Optical metamaterials have already produced the possibility of an invisibility cloak

Study to tease out the maths of metamaterials

A five year study will try to tease out the mathematical lessons learned from advances in optical metamaterials to apply them in other fields.

Research into using metamaterials – patterned composites of natural materials that have properties that may not be found in nature – in optics has already produced the possibility of an invisibility cloak.

To take these ideas further into allied areas of advanced materials £2.5m is being invested by the Engineering and Physical Sciences Research Council to allow scientists based at Imperial College London, the University of Liverpool and Liverpool John Moores University to work on the five year study.

The study will include input from both mathematics and physics and will attempt to apply the mathematical concepts of metamaterials to fields such as acoustics, thermal cloaking and to engineer designer metamaterials with specific properties.

Professor Richard Craster, project lead, Imperial College London, said: “This is an unusual and novel grant in metamaterials as it is centred around mathematical concepts and theory but nonetheless with considerable input from physics.

“The collaboration with our colleagues from the physics group, where metamaterials were originally developed, will provide unique insight and access to cutting edge ideas from physics that mathematicians can turn into solid rigorous theory. Conversely theoretical advances from mathematics can be fed directly and swiftly back into experiments and design.”

Being able to create thermal metamaterials could ultimately benefit laptop users by using thermal transfer to overcome the fact that computer chips become hot limiting the amount of transistors and computer power which can be put in a chip.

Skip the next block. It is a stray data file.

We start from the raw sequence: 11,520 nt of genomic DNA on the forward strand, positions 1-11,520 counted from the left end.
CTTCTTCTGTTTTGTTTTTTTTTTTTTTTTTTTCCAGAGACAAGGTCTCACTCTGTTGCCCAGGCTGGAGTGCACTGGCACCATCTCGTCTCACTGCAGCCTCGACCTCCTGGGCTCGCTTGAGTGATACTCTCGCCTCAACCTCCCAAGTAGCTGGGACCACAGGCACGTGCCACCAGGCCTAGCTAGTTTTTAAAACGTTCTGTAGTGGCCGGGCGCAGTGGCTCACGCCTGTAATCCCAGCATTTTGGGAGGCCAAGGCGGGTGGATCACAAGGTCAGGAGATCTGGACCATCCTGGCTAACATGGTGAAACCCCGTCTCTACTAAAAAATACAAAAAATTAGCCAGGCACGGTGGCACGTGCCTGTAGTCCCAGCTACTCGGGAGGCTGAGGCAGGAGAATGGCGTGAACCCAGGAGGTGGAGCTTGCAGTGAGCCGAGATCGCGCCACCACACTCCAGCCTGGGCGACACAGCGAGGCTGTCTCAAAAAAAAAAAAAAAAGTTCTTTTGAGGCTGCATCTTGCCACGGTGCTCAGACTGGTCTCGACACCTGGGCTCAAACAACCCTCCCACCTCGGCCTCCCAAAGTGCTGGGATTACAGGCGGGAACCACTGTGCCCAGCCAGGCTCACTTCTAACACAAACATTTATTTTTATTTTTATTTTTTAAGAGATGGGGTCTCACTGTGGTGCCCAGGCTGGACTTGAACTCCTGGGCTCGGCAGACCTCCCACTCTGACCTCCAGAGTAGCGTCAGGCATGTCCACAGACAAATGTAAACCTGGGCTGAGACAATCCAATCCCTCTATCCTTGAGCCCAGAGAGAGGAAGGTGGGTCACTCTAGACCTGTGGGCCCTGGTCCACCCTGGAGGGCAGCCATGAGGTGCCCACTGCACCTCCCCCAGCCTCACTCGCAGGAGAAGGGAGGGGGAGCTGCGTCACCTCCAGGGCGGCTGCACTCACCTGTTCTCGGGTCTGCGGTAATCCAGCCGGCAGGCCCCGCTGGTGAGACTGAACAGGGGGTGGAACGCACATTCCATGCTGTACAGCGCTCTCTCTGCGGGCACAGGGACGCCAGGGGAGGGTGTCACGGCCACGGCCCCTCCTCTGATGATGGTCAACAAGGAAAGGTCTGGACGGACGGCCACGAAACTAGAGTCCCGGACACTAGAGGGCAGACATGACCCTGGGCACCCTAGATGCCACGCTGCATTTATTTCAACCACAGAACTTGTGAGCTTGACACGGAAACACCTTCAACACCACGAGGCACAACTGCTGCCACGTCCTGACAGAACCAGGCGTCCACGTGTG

“If we can manage the power of maths to transfer this concept from electromagnetism to ultimately an equation system that describes the flow of heat then we have a very powerful application,” said Professor Stefan Maier, Imperial College London.

Metamaterials could provide a wide range of real-world applications where waves play a role, even potentially cloaking buildings from earthquakes. French collaborators on the project are already using cloaking principles in seismic wave systems to try and ‘hide’ buildings from ground vibrations caused, for example, by trains.

Using multi-scale elastic metamaterials, large complex structures such as bridges or tall buildings can be designed to withstand earthquakes, and their possible swaying can be controlled. Novel shields and filters of elastic waves can be designed to divert the energy of earthquakes away from buildings and protected areas.

Creating a so-called ‘perfect lens’ using metamaterials could be used in bio-imaging applications. A perfect lens would enable light microscopes to see objects smaller than a single wave-length of light, such as a single virus.

Currently only an electron microscope can image to this resolution with the drawback that cells need to be dead or frozen. A perfect lens created by metamaterials would allow scientists to break the so-called Rayleigh limit of diffraction.

Universities and Science Minister David Willetts said: “Advanced materials is one of the eight great technologies of the future with the potential to propel UK growth. This investment will help us to develop further applications for metamaterials and reap the benefits of advanced materials for the wider UK economy.”

The researchers will also look at the constraints of fabrication methods and use sophisticated tools of mathematics to develop optimal structures. Computer codes that take imperfections into account in an efficient way will be developed to allow the modelling and design of metamaterials to proceed together.

By the end of the research, scientists will develop proof of concepts, which can then provide a sound basis for the next stage of implementation.

Recent articles

Info Message

Our sites use cookies to support some functionality, and to collect anonymous user data.

Learn more about IET cookies and how to control them